Admission is free: donations gratefully accepted at the door.
Join us at the Botanical Garden on September 2nd for the very popular Harvest Festival, this is usually one of our best attended events. This will be the last outreach event for the club this year and we will have our solar observing telescopes out in force. Lets hope for some clear, smoke free skies.
After a two-year absence, the Sunshine Coast Centre of the RASC is bringing the popular Astronomy in the Park program back to Porpoise Bay Provincial Park in Sechelt on Saturday, 11 August from 1 to 11:30 p.m. There will be club telescopes, an information booth with membership information, displays and astronomy related giveaways.
The first “star” of the day will be the sun, and with the club’s safe solar telescopes, participants will be able to look for fiery prominences and sun-spots. Club members will be on hand with telescopes all afternoon and into the night to answer questions and show off the wonders of our universe.
Bill Burnyeat, formerly of the MacMillan Planetarium, will be doing a presentation in the park amphitheatre at dusk. Afterwards our astronomers will have their telescopes in the park picnic area for viewing Venus, Jupiter, Saturn, Mars and countless other celestial objects while overhead the Perseid meteor shower takes place. With clear skies and a new moon, participants should be able to see constellations, star clusters and nebulae. It’s the best show on earth and it’s absolutely free.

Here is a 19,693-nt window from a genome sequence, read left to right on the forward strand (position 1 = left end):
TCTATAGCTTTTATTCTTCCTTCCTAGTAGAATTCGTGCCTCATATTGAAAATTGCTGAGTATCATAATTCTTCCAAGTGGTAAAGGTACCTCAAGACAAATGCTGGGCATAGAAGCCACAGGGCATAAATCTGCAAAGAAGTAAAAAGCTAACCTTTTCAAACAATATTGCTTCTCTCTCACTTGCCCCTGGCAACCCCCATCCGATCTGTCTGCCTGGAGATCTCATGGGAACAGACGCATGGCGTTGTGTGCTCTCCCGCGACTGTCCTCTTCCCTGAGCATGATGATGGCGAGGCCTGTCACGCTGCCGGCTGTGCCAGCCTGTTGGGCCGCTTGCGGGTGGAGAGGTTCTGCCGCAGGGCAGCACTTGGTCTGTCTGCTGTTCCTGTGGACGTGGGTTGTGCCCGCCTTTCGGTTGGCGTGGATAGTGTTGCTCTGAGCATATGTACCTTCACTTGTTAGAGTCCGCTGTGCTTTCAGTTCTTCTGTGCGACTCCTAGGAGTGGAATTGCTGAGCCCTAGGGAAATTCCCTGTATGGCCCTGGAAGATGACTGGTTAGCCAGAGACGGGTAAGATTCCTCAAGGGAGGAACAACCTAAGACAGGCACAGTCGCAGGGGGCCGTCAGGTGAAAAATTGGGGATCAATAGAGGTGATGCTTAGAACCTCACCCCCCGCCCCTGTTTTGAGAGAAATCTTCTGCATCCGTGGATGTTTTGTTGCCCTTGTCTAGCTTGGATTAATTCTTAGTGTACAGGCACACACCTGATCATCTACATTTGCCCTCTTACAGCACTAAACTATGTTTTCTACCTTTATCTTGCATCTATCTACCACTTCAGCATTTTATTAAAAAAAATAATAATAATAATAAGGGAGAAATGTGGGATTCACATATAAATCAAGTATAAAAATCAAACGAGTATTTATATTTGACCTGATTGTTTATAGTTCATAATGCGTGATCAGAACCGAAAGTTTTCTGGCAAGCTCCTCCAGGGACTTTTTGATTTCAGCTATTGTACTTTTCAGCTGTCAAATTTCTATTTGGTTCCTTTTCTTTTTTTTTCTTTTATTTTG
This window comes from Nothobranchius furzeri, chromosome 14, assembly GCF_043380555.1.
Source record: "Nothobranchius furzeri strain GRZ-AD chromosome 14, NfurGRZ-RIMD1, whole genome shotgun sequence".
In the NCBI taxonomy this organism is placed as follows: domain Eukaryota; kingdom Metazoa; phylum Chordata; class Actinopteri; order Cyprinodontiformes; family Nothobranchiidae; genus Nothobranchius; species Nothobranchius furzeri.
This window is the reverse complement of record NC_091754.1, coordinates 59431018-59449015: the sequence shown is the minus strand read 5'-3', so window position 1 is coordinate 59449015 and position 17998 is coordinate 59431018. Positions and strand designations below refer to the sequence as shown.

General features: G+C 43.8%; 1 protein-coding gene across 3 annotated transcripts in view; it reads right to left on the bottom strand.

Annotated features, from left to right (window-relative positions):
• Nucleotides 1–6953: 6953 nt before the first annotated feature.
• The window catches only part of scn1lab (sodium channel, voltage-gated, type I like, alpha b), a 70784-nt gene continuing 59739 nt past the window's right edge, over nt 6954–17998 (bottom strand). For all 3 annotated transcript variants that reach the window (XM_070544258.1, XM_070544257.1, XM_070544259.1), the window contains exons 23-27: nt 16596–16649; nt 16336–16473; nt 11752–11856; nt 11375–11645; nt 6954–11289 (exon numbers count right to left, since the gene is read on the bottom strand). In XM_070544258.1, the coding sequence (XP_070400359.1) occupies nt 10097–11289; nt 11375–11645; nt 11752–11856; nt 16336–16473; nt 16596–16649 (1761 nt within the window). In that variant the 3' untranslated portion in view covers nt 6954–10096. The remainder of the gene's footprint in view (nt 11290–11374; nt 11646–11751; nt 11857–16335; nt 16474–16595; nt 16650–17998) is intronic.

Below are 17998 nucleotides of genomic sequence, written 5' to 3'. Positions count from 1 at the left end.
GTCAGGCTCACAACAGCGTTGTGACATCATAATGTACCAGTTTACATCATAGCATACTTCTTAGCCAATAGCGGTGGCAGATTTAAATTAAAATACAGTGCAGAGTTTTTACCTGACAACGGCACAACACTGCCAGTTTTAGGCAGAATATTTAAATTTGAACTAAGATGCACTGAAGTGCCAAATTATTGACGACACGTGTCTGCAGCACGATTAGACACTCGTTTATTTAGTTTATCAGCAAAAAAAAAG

Remember to bring a flashlight with a red light to preserve night vision.
The Festival is a family event open to the public, organized by volunteers, and made possible by Porpoise Bay Provincial Park. Please respect all park rules. Weather permitting. Also check our website: www.coastastronomy.ca
NOTE: Our observatory will not be open on this evening as all of our volunteers will be committed at this event.
From July 12 to August 12 the Gibsons Public Art Gallery will be presenting a collection of photos, Heavenly Wonders- Astrophotography by Erwin Diener. We invite you to be moved and challenged by the profound beauty and vastness of cosmic space while reflecting on the human experience. This meet and greet event is scheduled for Saturday July 21, 1 pm – 4 pm. Members of the Sunshine Coast Centre will be present to interpret the photos and show the public views of the sky with telescopes.
At 7:30 PM, 9 March 2018, at the Sunshine Coast Art Centre, 5714 Medusa St., Sechelt, the Sunshine Coast Centre of the RASC presents Vancouver Centre President Leigh Cummings, who will be doing a presentation on Mars Exploration.
Admission is free: donations gratefully accepted at the door.
Club founder Bill Clark was presented with the RASC Meritorious Service Award by RASC Past President James Edgar at our AGM on Friday. From the starting group of 16 local astronomers the club has grown to 72 at present and is one of the more active centres in the ranks of the RASC today, a lot of the credit for this goes to Bill! Thanks Bill! Pictures by Daniel Sklazeski